A Fierce Discontent

Indiana University’ Michael McGerr chronicles the development and eventual collapse of the American progressive movement in his 2003 work, A Fierce Discontent: The Rise and Fall of the Progressive Movement in America, 1870-1920. He employs various literary techniques in his attempt to draw the reader into the world that was America at the end of the 19th and beginning of the 20th centuries. More than a simple retelling of historical events, the book seeks to allow the reader to catch a glimpse of the emotions that swirled around at the time.
Not only does McGerr give an insight into the lives of all the key players in the historical drama, but McGerr allows the reader to see an image of what life was like for the people who did not make it to the cover of history books, poor farmers and inter-city immigrants. McGerr’s book captures far more angles than you would expect it to. A Fierce Discontent is filled with many of the author’s own convictions about the progressive era and the legacy it would leave.
McGerr interestingly asserts that the excesses and overly-fervent radicalism of many of the leaders of the progressive movement would be responsible for events such as the Communist scare of the 1920s, the popularity of eugenics and racial tension in the coming decades. He uses the term “coercively reform” to describe the actions some radical progressives took in trying to affect the lives of the lower classes and eventually concludes that the folly of the progressive movement was in the fact that, “reformers should not try too much.

” Furthermore, it is interesting to learn the McGerr believes that the meteoric fall of the progressive movement is still affecting our society and government today. He sees the overreaching of the progressive movement and its consequences as foreshadowing the overly liberal policies of Lyndon Johnson’s “Great Society” and the resurgence of American conservatism. When one looks at the political reality of both situations, there seems to be a sense of parallelism.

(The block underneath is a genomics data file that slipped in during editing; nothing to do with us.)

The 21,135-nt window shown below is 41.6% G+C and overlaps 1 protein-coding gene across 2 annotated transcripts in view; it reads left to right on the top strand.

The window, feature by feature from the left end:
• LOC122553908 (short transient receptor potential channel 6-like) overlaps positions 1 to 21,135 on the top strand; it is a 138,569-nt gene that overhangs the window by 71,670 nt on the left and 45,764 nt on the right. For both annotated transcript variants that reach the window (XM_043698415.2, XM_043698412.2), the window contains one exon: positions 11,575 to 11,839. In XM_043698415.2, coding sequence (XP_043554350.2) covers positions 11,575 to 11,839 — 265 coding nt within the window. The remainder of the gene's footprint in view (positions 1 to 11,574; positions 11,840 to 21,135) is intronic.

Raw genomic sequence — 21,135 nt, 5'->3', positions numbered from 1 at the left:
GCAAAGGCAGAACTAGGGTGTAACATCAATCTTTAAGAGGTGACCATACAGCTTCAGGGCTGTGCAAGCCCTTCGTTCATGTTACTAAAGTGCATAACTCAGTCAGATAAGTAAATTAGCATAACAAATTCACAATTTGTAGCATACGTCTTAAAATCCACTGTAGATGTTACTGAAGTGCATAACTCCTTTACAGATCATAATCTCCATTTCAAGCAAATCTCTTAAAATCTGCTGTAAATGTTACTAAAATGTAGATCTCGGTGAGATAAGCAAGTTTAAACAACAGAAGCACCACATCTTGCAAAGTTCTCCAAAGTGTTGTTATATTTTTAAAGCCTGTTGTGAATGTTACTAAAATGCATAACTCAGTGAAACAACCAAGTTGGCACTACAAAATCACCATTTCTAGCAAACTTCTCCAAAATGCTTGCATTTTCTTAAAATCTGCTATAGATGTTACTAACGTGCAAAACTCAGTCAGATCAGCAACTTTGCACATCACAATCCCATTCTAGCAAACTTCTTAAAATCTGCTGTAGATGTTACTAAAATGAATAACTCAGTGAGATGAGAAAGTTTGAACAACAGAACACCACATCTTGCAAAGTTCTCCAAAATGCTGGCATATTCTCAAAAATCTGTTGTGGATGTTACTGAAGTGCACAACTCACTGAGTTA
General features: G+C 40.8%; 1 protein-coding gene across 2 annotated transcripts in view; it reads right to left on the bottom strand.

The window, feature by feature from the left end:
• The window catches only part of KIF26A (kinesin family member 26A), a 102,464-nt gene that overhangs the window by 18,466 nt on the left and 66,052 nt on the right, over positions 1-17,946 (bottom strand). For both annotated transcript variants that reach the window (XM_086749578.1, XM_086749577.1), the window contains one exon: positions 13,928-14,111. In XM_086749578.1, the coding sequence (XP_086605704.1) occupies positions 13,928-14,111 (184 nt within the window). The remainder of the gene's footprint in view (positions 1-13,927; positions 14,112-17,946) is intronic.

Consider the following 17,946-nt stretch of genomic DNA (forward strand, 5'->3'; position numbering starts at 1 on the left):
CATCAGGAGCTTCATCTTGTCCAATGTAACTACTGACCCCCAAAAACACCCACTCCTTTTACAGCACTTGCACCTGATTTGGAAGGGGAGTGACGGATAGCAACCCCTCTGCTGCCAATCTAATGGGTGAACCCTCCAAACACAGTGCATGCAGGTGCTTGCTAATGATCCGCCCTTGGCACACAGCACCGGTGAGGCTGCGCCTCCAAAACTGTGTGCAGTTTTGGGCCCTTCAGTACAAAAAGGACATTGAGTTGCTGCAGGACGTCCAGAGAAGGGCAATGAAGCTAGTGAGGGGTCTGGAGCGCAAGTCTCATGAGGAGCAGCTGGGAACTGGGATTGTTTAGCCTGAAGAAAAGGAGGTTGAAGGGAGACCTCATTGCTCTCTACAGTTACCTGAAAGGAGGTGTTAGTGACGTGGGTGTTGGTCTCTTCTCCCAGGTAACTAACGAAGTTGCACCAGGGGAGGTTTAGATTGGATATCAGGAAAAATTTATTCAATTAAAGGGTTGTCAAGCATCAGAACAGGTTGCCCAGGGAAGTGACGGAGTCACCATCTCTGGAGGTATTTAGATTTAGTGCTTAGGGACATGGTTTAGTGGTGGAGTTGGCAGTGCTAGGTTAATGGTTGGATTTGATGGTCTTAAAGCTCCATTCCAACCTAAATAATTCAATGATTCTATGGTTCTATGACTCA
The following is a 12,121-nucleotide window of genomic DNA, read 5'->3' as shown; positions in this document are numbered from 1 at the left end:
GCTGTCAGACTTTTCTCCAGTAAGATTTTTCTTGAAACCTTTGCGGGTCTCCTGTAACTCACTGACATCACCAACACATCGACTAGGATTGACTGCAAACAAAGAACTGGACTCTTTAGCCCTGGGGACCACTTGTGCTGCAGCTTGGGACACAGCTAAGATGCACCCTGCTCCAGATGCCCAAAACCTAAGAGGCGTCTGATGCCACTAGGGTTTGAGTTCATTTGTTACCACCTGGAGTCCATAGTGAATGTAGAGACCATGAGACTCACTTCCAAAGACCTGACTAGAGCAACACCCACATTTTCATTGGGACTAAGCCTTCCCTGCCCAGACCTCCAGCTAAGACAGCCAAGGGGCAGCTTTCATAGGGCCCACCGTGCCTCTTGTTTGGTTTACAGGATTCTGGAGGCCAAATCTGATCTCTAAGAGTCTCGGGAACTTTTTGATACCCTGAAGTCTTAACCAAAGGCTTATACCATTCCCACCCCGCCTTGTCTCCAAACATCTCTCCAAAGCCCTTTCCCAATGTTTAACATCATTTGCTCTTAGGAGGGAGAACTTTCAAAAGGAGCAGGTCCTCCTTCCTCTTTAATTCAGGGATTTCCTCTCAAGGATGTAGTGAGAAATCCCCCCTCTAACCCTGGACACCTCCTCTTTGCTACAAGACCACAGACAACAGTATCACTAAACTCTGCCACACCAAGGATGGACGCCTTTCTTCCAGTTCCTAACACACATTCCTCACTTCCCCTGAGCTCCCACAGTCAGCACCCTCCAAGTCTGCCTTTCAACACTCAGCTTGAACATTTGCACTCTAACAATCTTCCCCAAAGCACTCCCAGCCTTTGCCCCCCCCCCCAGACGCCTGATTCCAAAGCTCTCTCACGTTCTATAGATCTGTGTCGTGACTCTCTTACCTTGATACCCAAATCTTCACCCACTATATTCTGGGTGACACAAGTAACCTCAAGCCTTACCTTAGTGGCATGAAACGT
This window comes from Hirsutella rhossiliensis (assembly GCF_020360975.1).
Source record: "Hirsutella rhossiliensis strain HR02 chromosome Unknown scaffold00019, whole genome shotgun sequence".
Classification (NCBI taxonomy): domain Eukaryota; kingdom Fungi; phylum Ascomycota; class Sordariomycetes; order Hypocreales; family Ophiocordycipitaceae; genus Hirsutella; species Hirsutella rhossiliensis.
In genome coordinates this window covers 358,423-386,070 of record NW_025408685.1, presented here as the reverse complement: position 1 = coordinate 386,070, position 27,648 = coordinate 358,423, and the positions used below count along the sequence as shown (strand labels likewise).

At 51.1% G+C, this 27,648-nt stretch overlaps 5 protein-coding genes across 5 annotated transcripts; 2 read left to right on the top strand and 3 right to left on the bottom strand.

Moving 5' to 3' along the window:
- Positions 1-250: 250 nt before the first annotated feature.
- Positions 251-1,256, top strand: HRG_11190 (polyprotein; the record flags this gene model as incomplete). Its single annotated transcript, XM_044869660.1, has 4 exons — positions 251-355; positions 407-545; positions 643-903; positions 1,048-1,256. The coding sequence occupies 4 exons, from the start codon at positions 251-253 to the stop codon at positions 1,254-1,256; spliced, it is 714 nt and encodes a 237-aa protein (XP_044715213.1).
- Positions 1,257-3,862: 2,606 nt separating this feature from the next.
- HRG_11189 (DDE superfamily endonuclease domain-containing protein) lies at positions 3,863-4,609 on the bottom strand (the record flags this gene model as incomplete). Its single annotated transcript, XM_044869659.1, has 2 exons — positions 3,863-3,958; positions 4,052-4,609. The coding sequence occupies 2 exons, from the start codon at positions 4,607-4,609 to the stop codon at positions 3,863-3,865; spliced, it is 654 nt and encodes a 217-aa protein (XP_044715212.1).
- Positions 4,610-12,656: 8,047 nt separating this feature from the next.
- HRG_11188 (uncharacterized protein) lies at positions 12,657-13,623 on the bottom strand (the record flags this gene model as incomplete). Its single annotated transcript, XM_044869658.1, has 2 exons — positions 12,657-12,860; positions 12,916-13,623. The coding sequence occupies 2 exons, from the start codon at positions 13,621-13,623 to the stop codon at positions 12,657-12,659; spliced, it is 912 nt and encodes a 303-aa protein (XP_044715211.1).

The progressive administrations of Theodore Roosevelt, Taft, and Wilson gave way to the laissez-faire conservatism of Harding, Coolidge, and Hoover. Similarly, the “New Deal” began by Franklin Roosevelt and continued by Kennedy and Johnson set the table for the “Reagan Revolution”. There is certainly a discernible economic pattern that exists between the two situations, although there seems to be noticeable societal differences. This can be attributed to the changing nature of what being “conservative” has come to mean in America.
Whereas it was the progressives who fought so hard for prohibition and other “defenses of morality”, it would be the Reagan-era conservatives that would take up these causes a little more than half a century later. Another, and perhaps questionable, aspect of McGerr’s depiction is his vary assertion that the American progressive movement can be traced back to 1870. Most historians date the formation of the American progressive movement to the early 1890s.
No where does McGerr rationalize the decision to date the movement to 1870, as there is almost no discussion of events or people before the early 1890s. While minor in the context of the whole work, it is unusual that such a seemingly arbitrary date was given for the origins of a critical period in American history. A Fierce Discontent is thoroughly enjoyable, a fact that is greatly contributed to by the author’s deliberate attempts to draw the reader into the period of history that McGerr is describing.
Additionally, it is extremely comprehensive, covering each and every strike, “robber baron”, and anti-trust act you could possibly need or want to know about. While some of McGerr’s assertions seem to be questionable at times, He effectively brings to life the period around the turn to the 20th century, and makes the reader think about some of the lasting effects this turbulent time might have put into play. Bibliography: McGerr, Michael, A Fierce Discontent: The Rise and Fall of the American Progressive Movement,1870-1920, 2nd edition, Oxford University Press, 2005.

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